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J Cell Biochem. 2006 Oct 1;99(2):402-10.

Multifaceted interaction between the androgen and Wnt signaling pathways and the implication for prostate cancer.

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INSERM E03-37, Université Paris XII, Centre de Recherches Chirurgicales, Assistance Publique des Hopitaux Paris, Créteil, France.


Androgen action in prostate and prostate cancer cells is dependent upon the androgen receptor (AR) protein that transcriptionally regulates the expression of androgen-dependent genes in the presence of a steroid ligand. Whereas the overall schema of androgen action mediated by this receptor protein appears to be relatively simple, androgen signaling is now known to be influenced by several other cell signal transduction pathways and here we review the evidence that the canonical Wnt signaling pathway also modulates androgen signaling at multiple levels. Wnt is a complex signaling pathway whose endpoint involves activation of transcription from LEF-1/TCF transcription factors and it is known to be involved in the development and progression of numerous human epithelial tumors including prostate cancer. beta-catenin protein, a particularly critical molecular component of canonical Wnt signaling is now known to promote androgen signaling through its ability to bind to the AR protein in a ligand-dependent fashion and to enhance the ability of liganded AR to activate transcription of androgen-regulated genes. Under certain conditions, glycogen synthase kinase-3beta (GSK-3beta), a protein serine/threonine kinase that regulates beta-catenin degradation within the Wnt signaling pathway, can also phosphorylate AR and suppress its ability to activate transcription. Finally, it was recently found that the human AR gene itself is a target of LEF-1/TCF-mediated transcription and that AR mRNA is highly upregulated by activation of Wnt signaling in prostate cancer cells. Paradoxically, Wnt activation also appears to stimulate Akt activity promoting an MDM-2-mediated degradation process that reduces AR protein levels in Wnt-stimulated prostate cancer cells. Collectively, this information indicates that the multifaceted nature of the interaction between the Wnt and the androgen signaling pathways likely has numerous consequences for the development, growth, and progression of prostate cancer.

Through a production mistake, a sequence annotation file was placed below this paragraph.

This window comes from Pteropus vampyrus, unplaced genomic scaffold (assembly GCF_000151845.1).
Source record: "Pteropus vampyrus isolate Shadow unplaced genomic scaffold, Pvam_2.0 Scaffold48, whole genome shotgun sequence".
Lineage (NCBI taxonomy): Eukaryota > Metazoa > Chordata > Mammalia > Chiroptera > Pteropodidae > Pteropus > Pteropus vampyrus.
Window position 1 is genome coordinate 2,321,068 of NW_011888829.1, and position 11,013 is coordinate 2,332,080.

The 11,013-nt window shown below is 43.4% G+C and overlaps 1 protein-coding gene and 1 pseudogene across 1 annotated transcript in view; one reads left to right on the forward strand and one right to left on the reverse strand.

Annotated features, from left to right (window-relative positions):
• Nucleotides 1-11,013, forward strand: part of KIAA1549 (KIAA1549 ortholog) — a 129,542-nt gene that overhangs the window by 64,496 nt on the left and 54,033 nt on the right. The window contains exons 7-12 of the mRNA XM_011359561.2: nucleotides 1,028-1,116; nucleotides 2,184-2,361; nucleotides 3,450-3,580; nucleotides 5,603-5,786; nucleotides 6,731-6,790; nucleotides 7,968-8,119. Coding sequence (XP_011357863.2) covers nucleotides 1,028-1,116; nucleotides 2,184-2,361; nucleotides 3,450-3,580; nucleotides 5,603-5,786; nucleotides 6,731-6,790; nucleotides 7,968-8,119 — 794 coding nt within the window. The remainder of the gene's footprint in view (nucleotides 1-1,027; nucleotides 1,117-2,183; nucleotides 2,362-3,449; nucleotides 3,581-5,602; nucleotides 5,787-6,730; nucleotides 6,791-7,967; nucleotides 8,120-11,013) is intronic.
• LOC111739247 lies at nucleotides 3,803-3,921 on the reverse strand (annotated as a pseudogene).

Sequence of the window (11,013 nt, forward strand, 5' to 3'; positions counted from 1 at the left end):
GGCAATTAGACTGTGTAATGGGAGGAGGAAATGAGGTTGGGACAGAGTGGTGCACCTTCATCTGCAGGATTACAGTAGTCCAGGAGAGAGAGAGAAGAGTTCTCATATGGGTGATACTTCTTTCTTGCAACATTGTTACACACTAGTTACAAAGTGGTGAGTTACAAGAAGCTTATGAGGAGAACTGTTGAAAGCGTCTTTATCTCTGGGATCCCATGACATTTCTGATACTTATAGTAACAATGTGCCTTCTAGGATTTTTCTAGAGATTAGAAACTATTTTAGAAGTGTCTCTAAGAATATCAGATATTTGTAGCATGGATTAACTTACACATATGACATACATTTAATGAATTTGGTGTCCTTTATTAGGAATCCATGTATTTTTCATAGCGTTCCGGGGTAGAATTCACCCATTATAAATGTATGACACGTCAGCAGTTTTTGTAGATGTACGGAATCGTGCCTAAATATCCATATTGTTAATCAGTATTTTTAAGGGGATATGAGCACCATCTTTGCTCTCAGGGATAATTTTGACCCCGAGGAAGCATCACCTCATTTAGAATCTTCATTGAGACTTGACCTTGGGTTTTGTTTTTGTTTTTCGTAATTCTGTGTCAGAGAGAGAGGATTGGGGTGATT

[Indexed for MEDLINE]

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